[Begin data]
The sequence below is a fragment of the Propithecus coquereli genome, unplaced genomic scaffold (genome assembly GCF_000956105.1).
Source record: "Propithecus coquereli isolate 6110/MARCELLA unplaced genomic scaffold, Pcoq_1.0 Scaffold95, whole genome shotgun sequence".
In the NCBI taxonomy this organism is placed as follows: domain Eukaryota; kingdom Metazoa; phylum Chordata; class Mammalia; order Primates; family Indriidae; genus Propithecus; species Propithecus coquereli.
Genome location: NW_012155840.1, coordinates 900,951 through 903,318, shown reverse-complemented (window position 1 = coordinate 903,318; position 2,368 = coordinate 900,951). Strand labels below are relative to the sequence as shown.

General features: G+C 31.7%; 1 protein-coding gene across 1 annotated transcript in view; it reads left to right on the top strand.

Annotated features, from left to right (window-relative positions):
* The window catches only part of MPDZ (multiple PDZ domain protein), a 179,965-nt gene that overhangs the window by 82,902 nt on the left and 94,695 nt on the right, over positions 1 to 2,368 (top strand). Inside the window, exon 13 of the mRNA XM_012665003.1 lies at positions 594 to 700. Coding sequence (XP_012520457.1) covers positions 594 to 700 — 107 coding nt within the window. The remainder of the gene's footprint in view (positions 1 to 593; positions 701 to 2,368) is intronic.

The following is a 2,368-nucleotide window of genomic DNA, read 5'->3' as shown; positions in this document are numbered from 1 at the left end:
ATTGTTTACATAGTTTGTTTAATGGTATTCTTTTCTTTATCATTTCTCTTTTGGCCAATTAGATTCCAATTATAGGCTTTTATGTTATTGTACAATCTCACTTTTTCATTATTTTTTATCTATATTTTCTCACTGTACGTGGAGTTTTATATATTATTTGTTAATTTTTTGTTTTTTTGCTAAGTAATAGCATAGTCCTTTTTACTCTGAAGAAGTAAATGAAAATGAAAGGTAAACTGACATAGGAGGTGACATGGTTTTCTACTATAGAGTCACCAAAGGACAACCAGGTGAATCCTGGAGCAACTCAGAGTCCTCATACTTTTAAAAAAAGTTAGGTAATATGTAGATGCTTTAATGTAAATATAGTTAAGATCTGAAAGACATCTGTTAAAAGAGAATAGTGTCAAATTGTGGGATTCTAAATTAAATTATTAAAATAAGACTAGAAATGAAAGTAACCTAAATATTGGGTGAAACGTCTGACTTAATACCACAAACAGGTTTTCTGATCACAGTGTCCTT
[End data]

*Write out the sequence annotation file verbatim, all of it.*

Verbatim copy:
The sequence below is a fragment of the Propithecus coquereli genome, unplaced genomic scaffold (genome assembly GCF_000956105.1).
Source record: "Propithecus coquereli isolate 6110/MARCELLA unplaced genomic scaffold, Pcoq_1.0 Scaffold95, whole genome shotgun sequence".
In the NCBI taxonomy this organism is placed as follows: domain Eukaryota; kingdom Metazoa; phylum Chordata; class Mammalia; order Primates; family Indriidae; genus Propithecus; species Propithecus coquereli.
Genome location: NW_012155840.1, coordinates 900,951 through 903,318, shown reverse-complemented (window position 1 = coordinate 903,318; position 2,368 = coordinate 900,951). Strand labels below are relative to the sequence as shown.

General features: G+C 31.7%; 1 protein-coding gene across 1 annotated transcript in view; it reads left to right on the top strand.

Annotated features, from left to right (window-relative positions):
* The window catches only part of MPDZ (multiple PDZ domain protein), a 179,965-nt gene that overhangs the window by 82,902 nt on the left and 94,695 nt on the right, over positions 1 to 2,368 (top strand). Inside the window, exon 13 of the mRNA XM_012665003.1 lies at positions 594 to 700. Coding sequence (XP_012520457.1) covers positions 594 to 700 — 107 coding nt within the window. The remainder of the gene's footprint in view (positions 1 to 593; positions 701 to 2,368) is intronic.

The following is a 2,368-nucleotide window of genomic DNA, read 5'->3' as shown; positions in this document are numbered from 1 at the left end:
ATTGTTTACATAGTTTGTTTAATGGTATTCTTTTCTTTATCATTTCTCTTTTGGCCAATTAGATTCCAATTATAGGCTTTTATGTTATTGTACAATCTCACTTTTTCATTATTTTTTATCTATATTTTCTCACTGTACGTGGAGTTTTATATATTATTTGTTAATTTTTTGTTTTTTTGCTAAGTAATAGCATAGTCCTTTTTACTCTGAAGAAGTAAATGAAAATGAAAGGTAAACTGACATAGGAGGTGACATGGTTTTCTACTATAGAGTCACCAAAGGACAACCAGGTGAATCCTGGAGCAACTCAGAGTCCTCATACTTTTAAAAAAAGTTAGGTAATATGTAGATGCTTTAATGTAAATATAGTTAAGATCTGAAAGACATCTGTTAAAAGAGAATAGTGTCAAATTGTGGGATTCTAAATTAAATTATTAAAATAAGACTAGAAATGAAAGTAACCTAAATATTGGGTGAAACGTCTGACTTAATACCACAAACAGGTTTTCTGATCACAGTGTCCTT